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Fall of a Cosmonaut

Ratings:
Length: 375 pages6 hours

Summary

With his Edgar Award–winning series about a Moscow cop, “Kaminsky’s a master of tone, maintaining the edgy excitement of suspense” (The Washington Post).
 
In the 1960s, Russian children wanted to be cosmonauts like Yuri Gagarin, the first human in space. But the Soviet Union is history, and Gagarin’s glory is long gone. For the men and women aboard the decaying Mir space station, life is an unending series of near-disasters. During one such breakdown, cosmonaut Tsimion Vladovka asks ground control to contact Moscow police inspector Porfiry Rostnikov if anything happens to him.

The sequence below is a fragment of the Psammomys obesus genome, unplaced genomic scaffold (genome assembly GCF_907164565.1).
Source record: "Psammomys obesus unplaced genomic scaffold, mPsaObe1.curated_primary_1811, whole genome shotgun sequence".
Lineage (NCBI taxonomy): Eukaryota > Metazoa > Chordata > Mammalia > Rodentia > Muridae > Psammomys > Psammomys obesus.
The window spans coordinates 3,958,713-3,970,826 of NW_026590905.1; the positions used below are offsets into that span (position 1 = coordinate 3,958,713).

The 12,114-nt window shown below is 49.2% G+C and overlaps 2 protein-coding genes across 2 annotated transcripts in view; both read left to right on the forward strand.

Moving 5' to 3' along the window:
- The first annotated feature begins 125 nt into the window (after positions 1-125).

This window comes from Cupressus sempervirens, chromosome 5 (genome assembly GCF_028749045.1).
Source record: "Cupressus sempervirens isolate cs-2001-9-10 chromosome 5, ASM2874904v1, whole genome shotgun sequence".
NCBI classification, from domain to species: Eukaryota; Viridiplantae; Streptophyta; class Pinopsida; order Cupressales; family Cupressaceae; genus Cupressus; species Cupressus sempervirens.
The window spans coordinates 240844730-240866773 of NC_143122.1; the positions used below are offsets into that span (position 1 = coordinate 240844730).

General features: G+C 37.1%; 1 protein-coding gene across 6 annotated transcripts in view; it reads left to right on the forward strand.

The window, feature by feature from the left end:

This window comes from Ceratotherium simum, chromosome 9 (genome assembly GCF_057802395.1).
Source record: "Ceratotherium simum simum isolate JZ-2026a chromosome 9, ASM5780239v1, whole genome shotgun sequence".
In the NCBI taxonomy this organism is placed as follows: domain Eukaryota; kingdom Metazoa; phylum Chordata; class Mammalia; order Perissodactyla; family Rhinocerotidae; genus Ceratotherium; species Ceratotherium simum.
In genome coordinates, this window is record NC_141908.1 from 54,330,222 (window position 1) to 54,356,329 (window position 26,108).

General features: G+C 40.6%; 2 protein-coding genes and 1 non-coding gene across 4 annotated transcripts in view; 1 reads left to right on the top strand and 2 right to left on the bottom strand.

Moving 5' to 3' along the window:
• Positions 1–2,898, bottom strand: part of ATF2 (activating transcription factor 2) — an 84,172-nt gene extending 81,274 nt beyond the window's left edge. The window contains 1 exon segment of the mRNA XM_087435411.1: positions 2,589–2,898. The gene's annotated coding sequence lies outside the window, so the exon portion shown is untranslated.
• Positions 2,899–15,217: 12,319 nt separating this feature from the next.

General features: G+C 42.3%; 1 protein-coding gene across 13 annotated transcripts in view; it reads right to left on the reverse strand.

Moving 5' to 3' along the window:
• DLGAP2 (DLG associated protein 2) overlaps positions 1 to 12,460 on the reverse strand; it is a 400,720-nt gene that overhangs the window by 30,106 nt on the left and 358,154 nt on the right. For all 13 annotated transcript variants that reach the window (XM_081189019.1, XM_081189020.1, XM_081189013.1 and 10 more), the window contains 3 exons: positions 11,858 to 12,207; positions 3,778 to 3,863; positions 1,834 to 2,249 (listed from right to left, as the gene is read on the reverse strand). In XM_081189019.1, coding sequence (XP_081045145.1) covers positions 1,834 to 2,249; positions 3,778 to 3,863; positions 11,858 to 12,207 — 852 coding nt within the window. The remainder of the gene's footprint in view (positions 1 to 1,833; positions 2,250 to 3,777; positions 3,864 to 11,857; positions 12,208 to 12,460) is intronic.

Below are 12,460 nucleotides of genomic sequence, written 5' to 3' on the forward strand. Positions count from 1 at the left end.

The cosmonaut returns to Earth safely, but a year later he goes missing and his former crew members start turning up dead. Vladovka was in possession of state secrets, so there’s also a potential security risk. He must be found, dead or alive. In the days of the USSR, no one could navigate the bureaucratic maze of the Kremlin like Rostnikov—but he’s never encountered anything like the labyrinth that is Star City, home of the Russian space program. Still, the veteran policeman is convinced: The answer to what happened to the cosmonaut on Earth lies in something that happened in space.
 
Bringing to life historic shifts in contemporary Russian history, as seen through the eyes of one hard-boiled Moscow cop, “Kaminsky’s Rostnikov novels are among the best mysteries being written” (The San Diego Union-Tribune).

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